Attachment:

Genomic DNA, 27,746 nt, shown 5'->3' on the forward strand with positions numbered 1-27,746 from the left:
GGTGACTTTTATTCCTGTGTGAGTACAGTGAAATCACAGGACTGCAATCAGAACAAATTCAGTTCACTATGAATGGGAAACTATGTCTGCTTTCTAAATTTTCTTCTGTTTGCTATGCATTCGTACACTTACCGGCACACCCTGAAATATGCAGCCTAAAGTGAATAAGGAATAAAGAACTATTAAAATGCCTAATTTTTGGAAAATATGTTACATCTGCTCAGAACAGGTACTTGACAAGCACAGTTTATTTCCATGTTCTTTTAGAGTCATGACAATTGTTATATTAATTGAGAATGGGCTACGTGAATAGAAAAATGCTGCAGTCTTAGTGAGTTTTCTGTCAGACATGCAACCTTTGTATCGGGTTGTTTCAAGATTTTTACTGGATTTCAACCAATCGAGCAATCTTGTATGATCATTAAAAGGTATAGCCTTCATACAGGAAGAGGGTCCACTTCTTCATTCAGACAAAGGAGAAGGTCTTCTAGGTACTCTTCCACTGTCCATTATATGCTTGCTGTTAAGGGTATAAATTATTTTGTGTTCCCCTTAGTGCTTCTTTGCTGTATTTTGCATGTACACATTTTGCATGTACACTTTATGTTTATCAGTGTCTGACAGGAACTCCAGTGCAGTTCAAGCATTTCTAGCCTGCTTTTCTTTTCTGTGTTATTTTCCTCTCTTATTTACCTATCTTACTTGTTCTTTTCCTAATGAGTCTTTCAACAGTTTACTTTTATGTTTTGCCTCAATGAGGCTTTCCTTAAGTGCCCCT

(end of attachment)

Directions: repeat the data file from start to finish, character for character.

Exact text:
Genomic DNA, 27,746 nt, shown 5'->3' on the forward strand with positions numbered 1-27,746 from the left:
GGTGACTTTTATTCCTGTGTGAGTACAGTGAAATCACAGGACTGCAATCAGAACAAATTCAGTTCACTATGAATGGGAAACTATGTCTGCTTTCTAAATTTTCTTCTGTTTGCTATGCATTCGTACACTTACCGGCACACCCTGAAATATGCAGCCTAAAGTGAATAAGGAATAAAGAACTATTAAAATGCCTAATTTTTGGAAAATATGTTACATCTGCTCAGAACAGGTACTTGACAAGCACAGTTTATTTCCATGTTCTTTTAGAGTCATGACAATTGTTATATTAATTGAGAATGGGCTACGTGAATAGAAAAATGCTGCAGTCTTAGTGAGTTTTCTGTCAGACATGCAACCTTTGTATCGGGTTGTTTCAAGATTTTTACTGGATTTCAACCAATCGAGCAATCTTGTATGATCATTAAAAGGTATAGCCTTCATACAGGAAGAGGGTCCACTTCTTCATTCAGACAAAGGAGAAGGTCTTCTAGGTACTCTTCCACTGTCCATTATATGCTTGCTGTTAAGGGTATAAATTATTTTGTGTTCCCCTTAGTGCTTCTTTGCTGTATTTTGCATGTACACATTTTGCATGTACACTTTATGTTTATCAGTGTCTGACAGGAACTCCAGTGCAGTTCAAGCATTTCTAGCCTGCTTTTCTTTTCTGTGTTATTTTCCTCTCTTATTTACCTATCTTACTTGTTCTTTTCCTAATGAGTCTTTCAACAGTTTACTTTTATGTTTTGCCTCAATGAGGCTTTCCTTAAGTGCCCCT